It just needs some adjustement, while the focus has been the concept
behind it and the effor spent to actually make the idea come true.




TomZ wrote:
While we're at it, these are some lists that could also be made:
    Best new builders
    Most interesting but unmade designs/ideas
    Worst custom twisty puzzles ever (anyone remember the soap thing? Just kidding.)


LOL I would love to see the first two lists. The last one though,
may appear too harsh for people who are not expecting it.

:P


Pantazis

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 Post subject: Re: Best One-Piece NonPolyhedra-Cutting-Based Sequential Puzzles
PostPosted: Sun Nov 23, 2008 10:27 am 
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I was thinking another cool list would be the most notable 3x3 mods/transformations, since they're so prevalent. Things like the half-truncated cube, trajber's octahedron, mastermorphix, Fisher Cube, etc... There are so many great puzzles to choose from in this category alone.

Great list, Pantazis. Well thought out.


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 Post subject: Re: Best One-Piece NonPolyhedra-Cutting-Based Sequential Puzzles
PostPosted: Sun Nov 23, 2008 11:01 am 
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Perhaps something for the most creative materials used as well? *cough*...chocolate...*cough* :lol:

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 Post subject: Re: Best One-Piece NonPolyhedra-Cutting-Based Sequential Puzzles
PostPosted: Sun Nov 23, 2008 11:28 am 
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Joined: Mon Sep 09, 2002 2:19 pm
Location: Yaroslavl, Russia and Maryland, USA
Crossteaser - Rolling cubes

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 Post subject: Re: Best One-Piece NonPolyhedra-Cutting-Based Sequential Puzzles
PostPosted: Sun Nov 23, 2008 12:07 pm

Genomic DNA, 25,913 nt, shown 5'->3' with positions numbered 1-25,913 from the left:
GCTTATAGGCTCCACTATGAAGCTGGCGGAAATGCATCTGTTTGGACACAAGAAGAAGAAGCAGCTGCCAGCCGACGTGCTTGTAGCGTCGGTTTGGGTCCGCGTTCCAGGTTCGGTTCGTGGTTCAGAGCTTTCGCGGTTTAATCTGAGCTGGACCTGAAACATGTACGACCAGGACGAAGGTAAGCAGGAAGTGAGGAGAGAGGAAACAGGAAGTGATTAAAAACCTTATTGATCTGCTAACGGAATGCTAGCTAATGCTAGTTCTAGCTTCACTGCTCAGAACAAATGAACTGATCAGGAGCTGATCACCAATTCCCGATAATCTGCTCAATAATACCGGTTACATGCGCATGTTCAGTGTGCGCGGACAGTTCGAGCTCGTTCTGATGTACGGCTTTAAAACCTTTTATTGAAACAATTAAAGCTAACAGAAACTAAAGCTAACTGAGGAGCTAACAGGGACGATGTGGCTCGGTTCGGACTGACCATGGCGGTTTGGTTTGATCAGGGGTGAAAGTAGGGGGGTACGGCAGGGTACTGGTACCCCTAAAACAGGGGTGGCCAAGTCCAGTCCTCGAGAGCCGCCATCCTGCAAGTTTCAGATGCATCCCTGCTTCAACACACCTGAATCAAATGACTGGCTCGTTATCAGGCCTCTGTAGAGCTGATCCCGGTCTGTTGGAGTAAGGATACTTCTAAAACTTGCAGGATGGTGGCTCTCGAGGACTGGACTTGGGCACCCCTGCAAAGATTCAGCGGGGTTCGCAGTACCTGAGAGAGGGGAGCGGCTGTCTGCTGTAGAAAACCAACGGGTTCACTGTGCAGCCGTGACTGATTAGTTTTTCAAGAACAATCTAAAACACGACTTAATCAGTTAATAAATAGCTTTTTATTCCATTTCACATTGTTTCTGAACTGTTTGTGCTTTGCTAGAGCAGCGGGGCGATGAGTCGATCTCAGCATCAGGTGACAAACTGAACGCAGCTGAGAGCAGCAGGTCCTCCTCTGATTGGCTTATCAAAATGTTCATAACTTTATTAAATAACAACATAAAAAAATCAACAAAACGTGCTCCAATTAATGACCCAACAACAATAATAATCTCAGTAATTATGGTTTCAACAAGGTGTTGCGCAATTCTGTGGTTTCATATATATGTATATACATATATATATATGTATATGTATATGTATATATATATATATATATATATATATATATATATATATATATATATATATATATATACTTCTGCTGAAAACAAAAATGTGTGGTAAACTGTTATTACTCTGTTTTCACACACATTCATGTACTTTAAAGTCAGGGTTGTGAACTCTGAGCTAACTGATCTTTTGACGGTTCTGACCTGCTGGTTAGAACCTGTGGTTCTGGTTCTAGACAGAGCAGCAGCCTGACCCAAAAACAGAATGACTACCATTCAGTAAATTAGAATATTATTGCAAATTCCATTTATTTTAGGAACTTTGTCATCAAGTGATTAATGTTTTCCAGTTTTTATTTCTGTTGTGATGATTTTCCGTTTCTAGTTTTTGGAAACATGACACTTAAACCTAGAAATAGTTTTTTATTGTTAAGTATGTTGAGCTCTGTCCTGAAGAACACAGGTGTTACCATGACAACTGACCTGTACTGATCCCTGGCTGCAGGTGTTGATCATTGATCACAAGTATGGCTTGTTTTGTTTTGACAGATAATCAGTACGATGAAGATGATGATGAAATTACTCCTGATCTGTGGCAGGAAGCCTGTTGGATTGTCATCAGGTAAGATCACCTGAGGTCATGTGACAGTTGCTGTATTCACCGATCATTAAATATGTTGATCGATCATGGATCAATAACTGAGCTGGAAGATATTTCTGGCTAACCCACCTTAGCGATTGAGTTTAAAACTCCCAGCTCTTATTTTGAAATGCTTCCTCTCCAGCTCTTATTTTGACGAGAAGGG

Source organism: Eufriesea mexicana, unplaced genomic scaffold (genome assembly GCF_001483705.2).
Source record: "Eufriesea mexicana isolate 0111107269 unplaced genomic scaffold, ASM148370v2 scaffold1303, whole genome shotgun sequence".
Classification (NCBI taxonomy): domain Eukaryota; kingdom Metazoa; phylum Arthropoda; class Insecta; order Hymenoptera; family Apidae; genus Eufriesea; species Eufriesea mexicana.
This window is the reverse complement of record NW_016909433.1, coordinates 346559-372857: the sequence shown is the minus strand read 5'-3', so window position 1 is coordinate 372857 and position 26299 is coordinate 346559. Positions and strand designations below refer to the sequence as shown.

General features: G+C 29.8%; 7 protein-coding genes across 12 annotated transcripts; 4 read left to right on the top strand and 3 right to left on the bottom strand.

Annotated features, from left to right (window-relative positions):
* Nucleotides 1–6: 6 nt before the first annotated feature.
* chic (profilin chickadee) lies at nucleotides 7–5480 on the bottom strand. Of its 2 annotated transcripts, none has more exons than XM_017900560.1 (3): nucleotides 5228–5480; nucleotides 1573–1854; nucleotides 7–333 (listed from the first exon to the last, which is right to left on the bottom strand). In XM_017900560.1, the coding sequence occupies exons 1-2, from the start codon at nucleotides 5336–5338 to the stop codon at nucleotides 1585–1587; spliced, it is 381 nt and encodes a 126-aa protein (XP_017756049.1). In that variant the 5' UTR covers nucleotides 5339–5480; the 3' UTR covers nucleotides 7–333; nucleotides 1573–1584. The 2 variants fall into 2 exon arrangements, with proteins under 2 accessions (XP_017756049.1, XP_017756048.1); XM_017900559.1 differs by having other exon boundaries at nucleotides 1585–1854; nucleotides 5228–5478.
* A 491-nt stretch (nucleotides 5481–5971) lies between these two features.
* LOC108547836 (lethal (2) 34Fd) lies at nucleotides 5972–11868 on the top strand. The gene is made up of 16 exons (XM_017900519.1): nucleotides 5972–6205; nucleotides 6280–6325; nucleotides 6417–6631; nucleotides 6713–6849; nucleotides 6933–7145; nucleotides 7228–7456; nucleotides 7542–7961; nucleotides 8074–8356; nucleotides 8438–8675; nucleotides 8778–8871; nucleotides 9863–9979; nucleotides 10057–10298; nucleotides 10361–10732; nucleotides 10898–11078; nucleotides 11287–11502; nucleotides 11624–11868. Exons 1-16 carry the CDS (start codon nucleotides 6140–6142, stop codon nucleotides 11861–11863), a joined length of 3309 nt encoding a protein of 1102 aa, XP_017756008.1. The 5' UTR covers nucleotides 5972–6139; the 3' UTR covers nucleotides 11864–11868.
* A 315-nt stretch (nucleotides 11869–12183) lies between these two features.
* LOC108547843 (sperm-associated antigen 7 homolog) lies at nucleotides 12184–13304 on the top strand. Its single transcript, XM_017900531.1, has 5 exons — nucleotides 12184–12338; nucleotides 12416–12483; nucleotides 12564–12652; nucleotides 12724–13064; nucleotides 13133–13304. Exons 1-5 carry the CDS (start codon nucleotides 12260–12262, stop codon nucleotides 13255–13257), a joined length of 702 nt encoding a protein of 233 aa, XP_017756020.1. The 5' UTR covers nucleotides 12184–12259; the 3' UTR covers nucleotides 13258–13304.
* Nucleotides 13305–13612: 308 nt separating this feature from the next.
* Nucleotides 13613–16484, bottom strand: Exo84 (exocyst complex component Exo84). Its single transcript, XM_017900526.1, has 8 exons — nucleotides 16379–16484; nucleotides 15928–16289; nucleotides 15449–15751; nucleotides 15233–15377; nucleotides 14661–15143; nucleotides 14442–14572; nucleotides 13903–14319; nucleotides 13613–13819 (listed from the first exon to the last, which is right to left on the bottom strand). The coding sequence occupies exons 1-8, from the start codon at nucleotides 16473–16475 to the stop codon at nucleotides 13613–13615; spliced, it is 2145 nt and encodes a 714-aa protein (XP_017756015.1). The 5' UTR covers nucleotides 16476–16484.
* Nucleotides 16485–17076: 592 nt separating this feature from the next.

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Location: Greece, Australia, Thailand, India, Singapore.
flambore wrote:
I was thinking another cool list would be the most notable 3x3 mods/transformations, since they're so prevalent. Things like the half-truncated cube, trajber's octahedron, mastermorphix, Fisher Cube, etc... There are so many great puzzles to choose from in this category alone.


Indeed. As much as I am amazed by some 3x3x3 variations, mathematically speaking,
they are all under the "umbrella" of the same algebraic group. I will surely buy any such
product which is mass produced, but would that mean I will have an entire new challenge?
Sadly, no. This is why I am trying (hard!) to ignite people to think of new ideas which
provide a challenge of a different nature. ;)




Fractangle wrote:
Perhaps something for the most creative materials used as well? *cough*...chocolate...*cough* :lol:


Good point. And let me add, that there *are* puzzles where the chocolate (plus other sweets)
idea can be applied much much easier. Did anyone say flipedrons? ;)




Aleksey wrote:
Crossteaser - Rolling cubes


Exactly. The "Crossteaser" is a one-piece implementation of the "Rolling Cubes".
The same way the "Snakes in a Plane" is for the "Rush Hour" Puzzle to prevent cheating.

:)


Pantazis